Home Sweet Home

A View from the Porch

A review of A View from the Porch by Avi Friedman

Published on December 15, 2015

IIn his introduction to A View from the Porch, Avi Friedman espouses his “firm belief that homes and neighborhoods are first and foremost about people.” This view unites the collection of twenty-two essays, and makes his subject – the often-rarefied spheres of architecture and design – highly accessible.

A McGill architecture professor, Friedman has received numerous honours, including the United Nations World Habitat Award, and, in 2000, he was on Wallpaper magazine’s list of ten style setters who will “most influence the way we live.” He is also a prolific author with sixteen titles to his name. A View from the Porch is actually a revised edition of Friedman’s 2005 book Room for Thought, though with the exception of an additional chapter, the revision appears to be fairly light (for example, faxes are still referred to contemporaneously).

A View from the Porch
Rethinking Home and Community Design

Avi Friedman

Véhicule Press

The essays range widely across what makes homes, neighbourhoods, and cities liveable. The dominant theme, however, is Friedman’s criticism of low-density living, particularly sprawling suburban developments lacking human scale and distinctive features. The negative consequences of North America’s ever-expanding homes (which he notes have doubled in size over the past half-century, even tripled in most markets) include limited accommodation suited to increasingly small and diverse households; the decline of vernacular style and handcrafted details, in part due to mass production; and the loss of “active living principles,” which are the subject of this edition’s new essay, “Cities as Exercise Machines.”

The flip side of these criticisms is his championing of higher-density living, such as in Europe, and Montreal’s inner city. Here, streetscapes have the scale and individuality that make people feel comfortable, and amenities including shops, parks, and public transportation are within a short walk, facilitating both health and community interaction. It is an old but successful model that “needs to be encouraged,” according to Friedman, who also proposes modern enhancements such as urban community gardens and exercise equipment in parks.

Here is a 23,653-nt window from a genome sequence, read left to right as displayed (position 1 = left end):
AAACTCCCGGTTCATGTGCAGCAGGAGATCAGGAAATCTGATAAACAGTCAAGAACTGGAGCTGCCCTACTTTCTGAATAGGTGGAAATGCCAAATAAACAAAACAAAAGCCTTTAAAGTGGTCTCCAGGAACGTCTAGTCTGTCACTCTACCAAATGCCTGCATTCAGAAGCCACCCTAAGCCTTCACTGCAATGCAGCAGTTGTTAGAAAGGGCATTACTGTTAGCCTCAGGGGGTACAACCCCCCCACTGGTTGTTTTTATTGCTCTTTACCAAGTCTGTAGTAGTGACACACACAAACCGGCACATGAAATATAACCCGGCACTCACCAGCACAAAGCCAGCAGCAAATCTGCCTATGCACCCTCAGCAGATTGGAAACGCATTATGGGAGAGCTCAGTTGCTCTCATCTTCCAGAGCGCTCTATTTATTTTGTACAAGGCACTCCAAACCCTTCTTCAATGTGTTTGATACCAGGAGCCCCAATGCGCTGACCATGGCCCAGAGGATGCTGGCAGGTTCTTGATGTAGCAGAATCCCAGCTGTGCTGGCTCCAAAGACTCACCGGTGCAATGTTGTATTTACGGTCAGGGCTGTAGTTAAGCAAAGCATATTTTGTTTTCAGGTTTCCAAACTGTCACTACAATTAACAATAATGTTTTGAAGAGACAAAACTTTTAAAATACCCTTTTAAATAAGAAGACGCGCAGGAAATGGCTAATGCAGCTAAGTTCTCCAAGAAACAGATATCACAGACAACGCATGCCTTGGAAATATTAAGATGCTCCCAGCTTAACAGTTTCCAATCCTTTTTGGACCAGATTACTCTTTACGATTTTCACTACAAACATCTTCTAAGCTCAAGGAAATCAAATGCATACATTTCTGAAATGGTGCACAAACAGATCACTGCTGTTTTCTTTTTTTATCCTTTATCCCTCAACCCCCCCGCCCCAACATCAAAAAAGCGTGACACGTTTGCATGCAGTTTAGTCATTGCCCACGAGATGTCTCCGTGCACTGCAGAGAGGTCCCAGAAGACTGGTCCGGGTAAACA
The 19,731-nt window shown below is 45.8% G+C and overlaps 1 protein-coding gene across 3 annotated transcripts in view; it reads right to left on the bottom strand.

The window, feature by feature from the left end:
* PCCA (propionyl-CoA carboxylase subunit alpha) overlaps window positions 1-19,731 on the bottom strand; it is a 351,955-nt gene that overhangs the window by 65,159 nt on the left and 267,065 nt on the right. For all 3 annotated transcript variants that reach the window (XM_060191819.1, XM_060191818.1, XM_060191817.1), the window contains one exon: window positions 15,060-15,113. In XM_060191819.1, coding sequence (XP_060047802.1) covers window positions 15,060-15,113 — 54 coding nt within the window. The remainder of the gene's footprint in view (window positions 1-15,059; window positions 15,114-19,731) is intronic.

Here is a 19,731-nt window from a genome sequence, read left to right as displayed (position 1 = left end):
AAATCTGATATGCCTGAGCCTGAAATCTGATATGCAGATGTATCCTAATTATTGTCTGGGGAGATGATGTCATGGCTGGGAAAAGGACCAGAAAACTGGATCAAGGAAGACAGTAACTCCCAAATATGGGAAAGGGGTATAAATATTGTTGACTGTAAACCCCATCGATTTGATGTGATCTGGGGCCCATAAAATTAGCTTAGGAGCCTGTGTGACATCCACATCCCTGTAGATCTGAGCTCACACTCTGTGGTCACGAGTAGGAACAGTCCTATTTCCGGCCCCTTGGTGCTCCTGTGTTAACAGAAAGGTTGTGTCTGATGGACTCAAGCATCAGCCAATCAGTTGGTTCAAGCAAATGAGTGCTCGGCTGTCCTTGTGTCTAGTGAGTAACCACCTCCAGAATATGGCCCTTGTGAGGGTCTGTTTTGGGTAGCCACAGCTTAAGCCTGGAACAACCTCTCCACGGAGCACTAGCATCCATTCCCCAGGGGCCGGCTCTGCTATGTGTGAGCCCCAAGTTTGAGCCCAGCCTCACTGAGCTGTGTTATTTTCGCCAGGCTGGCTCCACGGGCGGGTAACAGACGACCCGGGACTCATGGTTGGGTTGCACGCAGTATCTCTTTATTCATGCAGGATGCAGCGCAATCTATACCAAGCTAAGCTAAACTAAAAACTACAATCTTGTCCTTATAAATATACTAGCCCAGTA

Friedman’s tone is generally measured, but not without moments of passion. In decrying the homogenization of housing design, from Canada to China, for example, he asserts that, “architectural vocabulary is no different from endangered animal species or minor languages.” There are also flashes of humour, including his observation that house facades dominated by double- and triple-garages look like a carwash.

A View from the Porch is very readable, despite numerous typographical errors. The use of American spelling – a surprising choice for a Montreal author and publisher – may also distract. But there’s no jargon, the arguments are clear and cogent, and, by inserting himself into every essay, Friedman makes his text all the more approachable. It’s a tactic generally employed with effective restraint, though an essay detailing the anxieties of buying his first home seems more self-indulgent than illustrative.

Otherwise, whether approaching this material for the first or second time, in the comfort of a small inner-city apartment or a large suburban house, readers will likely find A View from the Porch relatable, informative, and thought-provoking.

Patricia Maunder is a Montreal journalist whose book reviews and author interviews are published in Canadian, New Zealand and Australian media.



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